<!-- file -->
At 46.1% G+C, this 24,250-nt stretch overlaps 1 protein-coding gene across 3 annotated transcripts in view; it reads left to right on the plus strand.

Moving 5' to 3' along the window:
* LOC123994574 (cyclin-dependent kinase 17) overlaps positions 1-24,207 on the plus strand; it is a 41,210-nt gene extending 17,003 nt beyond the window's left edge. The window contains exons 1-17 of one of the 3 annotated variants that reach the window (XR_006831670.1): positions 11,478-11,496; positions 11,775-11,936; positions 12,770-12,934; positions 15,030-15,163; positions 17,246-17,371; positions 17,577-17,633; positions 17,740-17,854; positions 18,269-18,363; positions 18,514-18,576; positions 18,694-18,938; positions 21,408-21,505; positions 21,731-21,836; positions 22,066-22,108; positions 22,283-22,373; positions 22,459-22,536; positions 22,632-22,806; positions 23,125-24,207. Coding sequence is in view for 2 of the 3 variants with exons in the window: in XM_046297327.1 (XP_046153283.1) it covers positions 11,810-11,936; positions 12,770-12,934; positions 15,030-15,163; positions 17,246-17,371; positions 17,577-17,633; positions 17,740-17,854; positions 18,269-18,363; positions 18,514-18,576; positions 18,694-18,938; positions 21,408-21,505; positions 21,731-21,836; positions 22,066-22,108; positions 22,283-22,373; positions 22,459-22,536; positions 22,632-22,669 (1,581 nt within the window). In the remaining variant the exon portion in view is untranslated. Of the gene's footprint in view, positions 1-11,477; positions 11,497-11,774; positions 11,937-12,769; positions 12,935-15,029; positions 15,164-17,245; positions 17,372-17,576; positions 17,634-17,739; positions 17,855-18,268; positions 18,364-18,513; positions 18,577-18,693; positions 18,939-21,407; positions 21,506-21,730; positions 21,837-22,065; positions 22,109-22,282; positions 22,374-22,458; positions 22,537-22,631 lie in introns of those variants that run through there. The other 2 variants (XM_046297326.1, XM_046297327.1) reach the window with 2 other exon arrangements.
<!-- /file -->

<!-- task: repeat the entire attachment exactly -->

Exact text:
At 46.1% G+C, this 24,250-nt stretch overlaps 1 protein-coding gene across 3 annotated transcripts in view; it reads left to right on the plus strand.

Moving 5' to 3' along the window:
* LOC123994574 (cyclin-dependent kinase 17) overlaps positions 1-24,207 on the plus strand; it is a 41,210-nt gene extending 17,003 nt beyond the window's left edge. The window contains exons 1-17 of one of the 3 annotated variants that reach the window (XR_006831670.1): positions 11,478-11,496; positions 11,775-11,936; positions 12,770-12,934; positions 15,030-15,163; positions 17,246-17,371; positions 17,577-17,633; positions 17,740-17,854; positions 18,269-18,363; positions 18,514-18,576; positions 18,694-18,938; positions 21,408-21,505; positions 21,731-21,836; positions 22,066-22,108; positions 22,283-22,373; positions 22,459-22,536; positions 22,632-22,806; positions 23,125-24,207. Coding sequence is in view for 2 of the 3 variants with exons in the window: in XM_046297327.1 (XP_046153283.1) it covers positions 11,810-11,936; positions 12,770-12,934; positions 15,030-15,163; positions 17,246-17,371; positions 17,577-17,633; positions 17,740-17,854; positions 18,269-18,363; positions 18,514-18,576; positions 18,694-18,938; positions 21,408-21,505; positions 21,731-21,836; positions 22,066-22,108; positions 22,283-22,373; positions 22,459-22,536; positions 22,632-22,669 (1,581 nt within the window). In the remaining variant the exon portion in view is untranslated. Of the gene's footprint in view, positions 1-11,477; positions 11,497-11,774; positions 11,937-12,769; positions 12,935-15,029; positions 15,164-17,245; positions 17,372-17,576; positions 17,634-17,739; positions 17,855-18,268; positions 18,364-18,513; positions 18,577-18,693; positions 18,939-21,407; positions 21,506-21,730; positions 21,837-22,065; positions 22,109-22,282; positions 22,374-22,458; positions 22,537-22,631 lie in introns of those variants that run through there. The other 2 variants (XM_046297326.1, XM_046297327.1) reach the window with 2 other exon arrangements.